Noah Diffenbaugh, a climate scientist at Stanford University, said California’s water system wasn’t built for the current climate the state is experiencing when it was designed a century ago.
The state’s flood system can handle a slow melt from the Sierra Mountains, but not a huge amount of rain all at once, he said.
“Our water system was really built in an old climate,” Diffenbaugh told NPR. “It’s a climate that is no longer the climate of California.”
With extreme weather and claims severity on the rise, Anderson was most interested in speaking about Nationwide’s second annual Small Business Indicator.
The survey, which also highlights the increased claims severity figures, was conducted online with 502 U.S. small-business owners with fewer than 300 employees by Harris Poll on behalf of Nationwide from June 10 through 23.
It showed a lot of small business owners aren’t well prepared for natural catastrophes.
A majority (68 percent) of small-business owners don’t have a written disaster recovery plan — even though nearly half those surveyed said it would take their business at least three months to recover from a natural disaster.
The survey also showed that many small business owners don’t take disaster preparedness as seriously as they should.
“Of the small business owners that indicated they did not have a disaster recovery plan for their business, there was also 68 percent that indicated they do have a family evacuation plan at home,” Anderson said. “I think that what we’re trying to get across is that when a business owner feels that a disaster plan is important enough for their family and the protection of their family, they should have that same concern for the safety and health and well-being of their employees.”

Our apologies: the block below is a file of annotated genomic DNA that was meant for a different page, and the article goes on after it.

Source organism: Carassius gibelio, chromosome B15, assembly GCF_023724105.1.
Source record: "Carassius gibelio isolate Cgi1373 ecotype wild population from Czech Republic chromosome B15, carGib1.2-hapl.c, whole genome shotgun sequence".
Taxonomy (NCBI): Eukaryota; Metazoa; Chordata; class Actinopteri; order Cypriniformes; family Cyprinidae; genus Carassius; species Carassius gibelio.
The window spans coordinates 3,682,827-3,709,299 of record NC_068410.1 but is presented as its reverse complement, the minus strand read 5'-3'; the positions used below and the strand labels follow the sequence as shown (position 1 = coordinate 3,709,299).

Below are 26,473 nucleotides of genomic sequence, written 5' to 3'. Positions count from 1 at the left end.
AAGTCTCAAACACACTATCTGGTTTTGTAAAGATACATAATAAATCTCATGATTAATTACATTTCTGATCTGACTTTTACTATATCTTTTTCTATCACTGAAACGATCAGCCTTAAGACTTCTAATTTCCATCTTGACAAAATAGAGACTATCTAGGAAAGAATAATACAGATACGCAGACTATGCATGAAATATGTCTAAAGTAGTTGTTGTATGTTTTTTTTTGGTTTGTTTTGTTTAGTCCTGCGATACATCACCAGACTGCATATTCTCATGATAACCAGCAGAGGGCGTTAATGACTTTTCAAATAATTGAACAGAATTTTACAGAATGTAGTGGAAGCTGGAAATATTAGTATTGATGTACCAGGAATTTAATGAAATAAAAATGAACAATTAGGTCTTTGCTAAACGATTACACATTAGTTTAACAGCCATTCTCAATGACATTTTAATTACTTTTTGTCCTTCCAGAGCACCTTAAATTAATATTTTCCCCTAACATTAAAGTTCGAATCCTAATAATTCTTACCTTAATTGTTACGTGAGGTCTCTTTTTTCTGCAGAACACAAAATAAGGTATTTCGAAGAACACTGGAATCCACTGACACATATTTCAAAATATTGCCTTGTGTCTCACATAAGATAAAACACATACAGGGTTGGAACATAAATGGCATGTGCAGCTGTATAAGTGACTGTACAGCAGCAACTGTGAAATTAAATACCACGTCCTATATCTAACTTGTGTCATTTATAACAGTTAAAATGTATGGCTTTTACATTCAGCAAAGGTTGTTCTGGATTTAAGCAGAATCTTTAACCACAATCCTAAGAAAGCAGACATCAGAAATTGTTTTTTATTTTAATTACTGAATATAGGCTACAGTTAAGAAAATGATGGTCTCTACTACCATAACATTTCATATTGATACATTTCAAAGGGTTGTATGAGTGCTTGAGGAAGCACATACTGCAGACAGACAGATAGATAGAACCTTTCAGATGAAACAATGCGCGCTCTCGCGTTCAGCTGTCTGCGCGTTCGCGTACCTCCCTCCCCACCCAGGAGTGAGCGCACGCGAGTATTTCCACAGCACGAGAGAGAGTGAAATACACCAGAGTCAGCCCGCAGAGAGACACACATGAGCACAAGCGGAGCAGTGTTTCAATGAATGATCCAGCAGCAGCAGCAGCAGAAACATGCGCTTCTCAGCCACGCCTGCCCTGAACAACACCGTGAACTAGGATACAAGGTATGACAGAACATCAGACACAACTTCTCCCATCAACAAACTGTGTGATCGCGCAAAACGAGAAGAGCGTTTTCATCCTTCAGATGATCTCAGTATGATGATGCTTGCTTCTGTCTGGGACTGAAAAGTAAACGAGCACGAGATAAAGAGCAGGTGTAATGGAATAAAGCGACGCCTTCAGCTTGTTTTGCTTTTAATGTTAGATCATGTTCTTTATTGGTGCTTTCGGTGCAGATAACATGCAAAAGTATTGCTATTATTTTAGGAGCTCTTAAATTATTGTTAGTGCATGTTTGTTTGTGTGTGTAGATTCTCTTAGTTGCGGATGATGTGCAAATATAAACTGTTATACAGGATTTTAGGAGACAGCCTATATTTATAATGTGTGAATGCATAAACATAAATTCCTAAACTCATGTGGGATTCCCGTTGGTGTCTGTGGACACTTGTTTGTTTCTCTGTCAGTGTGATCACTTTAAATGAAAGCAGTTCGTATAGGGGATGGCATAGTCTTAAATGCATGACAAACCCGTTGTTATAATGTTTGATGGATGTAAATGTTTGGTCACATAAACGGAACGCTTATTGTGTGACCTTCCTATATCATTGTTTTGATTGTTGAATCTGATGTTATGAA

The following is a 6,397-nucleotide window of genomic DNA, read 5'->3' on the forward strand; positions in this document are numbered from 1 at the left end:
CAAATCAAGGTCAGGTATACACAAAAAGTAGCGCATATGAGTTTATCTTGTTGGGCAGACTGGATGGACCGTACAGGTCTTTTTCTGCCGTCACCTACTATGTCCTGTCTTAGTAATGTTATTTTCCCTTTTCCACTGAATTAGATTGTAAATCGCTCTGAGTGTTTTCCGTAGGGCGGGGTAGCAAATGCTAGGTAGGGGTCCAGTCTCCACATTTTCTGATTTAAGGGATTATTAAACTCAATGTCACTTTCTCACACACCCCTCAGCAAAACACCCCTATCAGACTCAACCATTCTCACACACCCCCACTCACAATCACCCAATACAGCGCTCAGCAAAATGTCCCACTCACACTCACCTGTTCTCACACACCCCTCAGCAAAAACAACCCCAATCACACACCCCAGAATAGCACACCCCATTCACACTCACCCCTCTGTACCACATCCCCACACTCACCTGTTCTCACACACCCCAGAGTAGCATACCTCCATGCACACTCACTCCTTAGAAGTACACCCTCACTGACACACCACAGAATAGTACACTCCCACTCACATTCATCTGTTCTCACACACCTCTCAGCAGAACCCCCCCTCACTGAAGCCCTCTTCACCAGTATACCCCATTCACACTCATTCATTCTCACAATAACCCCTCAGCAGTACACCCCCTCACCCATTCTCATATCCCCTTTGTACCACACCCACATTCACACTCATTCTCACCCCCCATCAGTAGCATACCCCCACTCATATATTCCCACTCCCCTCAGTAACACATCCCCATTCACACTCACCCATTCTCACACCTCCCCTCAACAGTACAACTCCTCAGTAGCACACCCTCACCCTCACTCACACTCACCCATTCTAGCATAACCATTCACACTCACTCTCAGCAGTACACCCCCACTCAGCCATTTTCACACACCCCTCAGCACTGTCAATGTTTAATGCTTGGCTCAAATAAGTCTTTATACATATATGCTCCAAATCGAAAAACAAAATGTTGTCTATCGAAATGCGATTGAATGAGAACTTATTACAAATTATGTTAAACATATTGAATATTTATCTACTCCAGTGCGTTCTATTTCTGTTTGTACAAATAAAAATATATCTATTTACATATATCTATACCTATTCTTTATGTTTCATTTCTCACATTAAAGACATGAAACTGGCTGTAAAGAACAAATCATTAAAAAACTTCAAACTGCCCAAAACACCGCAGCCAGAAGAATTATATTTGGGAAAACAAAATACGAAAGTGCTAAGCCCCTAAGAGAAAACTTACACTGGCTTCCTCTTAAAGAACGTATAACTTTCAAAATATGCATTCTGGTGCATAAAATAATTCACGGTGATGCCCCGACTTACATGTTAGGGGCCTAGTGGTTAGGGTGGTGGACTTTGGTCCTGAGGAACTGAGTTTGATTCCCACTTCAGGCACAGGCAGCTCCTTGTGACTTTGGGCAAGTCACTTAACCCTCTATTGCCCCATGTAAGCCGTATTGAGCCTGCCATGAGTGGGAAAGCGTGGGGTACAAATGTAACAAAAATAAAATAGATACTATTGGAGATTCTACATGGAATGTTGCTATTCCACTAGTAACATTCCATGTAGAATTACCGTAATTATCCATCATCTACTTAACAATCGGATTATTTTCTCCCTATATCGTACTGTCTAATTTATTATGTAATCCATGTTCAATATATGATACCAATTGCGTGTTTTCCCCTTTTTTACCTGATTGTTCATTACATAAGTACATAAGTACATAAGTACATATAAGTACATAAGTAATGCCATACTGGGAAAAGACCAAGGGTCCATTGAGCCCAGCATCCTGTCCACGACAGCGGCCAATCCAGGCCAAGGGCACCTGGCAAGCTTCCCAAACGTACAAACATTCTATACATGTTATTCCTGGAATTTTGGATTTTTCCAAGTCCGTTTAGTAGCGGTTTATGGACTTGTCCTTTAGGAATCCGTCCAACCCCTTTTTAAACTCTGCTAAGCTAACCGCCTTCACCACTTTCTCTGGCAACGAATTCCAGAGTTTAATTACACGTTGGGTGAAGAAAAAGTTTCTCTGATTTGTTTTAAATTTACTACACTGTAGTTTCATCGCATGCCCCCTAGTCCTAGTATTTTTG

Herein lies an opportunity, in Anderson’s view.
He thinks these Nationwide figures, and the recent wacky weather, are good tools for insurance agents to use to talk to customers about business interruption and other forms of insurance that go above and beyond basic property insurance.
Here’s a good place to note that the Nationwide survey shows 71 percent of small businesses don’t have business interruption insurance.
Imagine an extreme weather event plows through a small town yet misses a small business. The storm, however, knocked out the area’s electrical grid for two or three weeks. Insurance policies only cover direct physical loss, so a policy or endorsement that provides coverage for a power outage away from the premises would have been a wise choice for that now powerless company.
Anderson, in offering his hypothetical scenario, took the opportunity to pitch Nationwide’s Utility Interruption Insurance, an additional coverage under a standard BOP or commercial property policy.
Basic business interruption insurance and property insurance can be expanded to include this coverage with two specific endorsements:
Utility services – time element, which is an endorsement that covers losses for an event in which winds break down a power line or a water main is broken, including loss of income and expenses, up to a predetermined time limit or until the power or water service is restored.
Utility services – direct damage is an endorsement that’s an extension of property insurance, providing protection against damage to property resulting from an interruption of any of the utility services named in the policy as a result of a covered cause, such as a windstorm.
To end on a high note, Anderson did point out that disaster planning awareness appears to be on the rise.
In the previous survey, 34 percent of small businesses polled did not feel that a disaster preparedness plan was high priority. Only 21 percent said such a plan was not a high priority in the latest survey.
“I think that there’s a greater recognition that there is a need to be prepared,” Anderson said.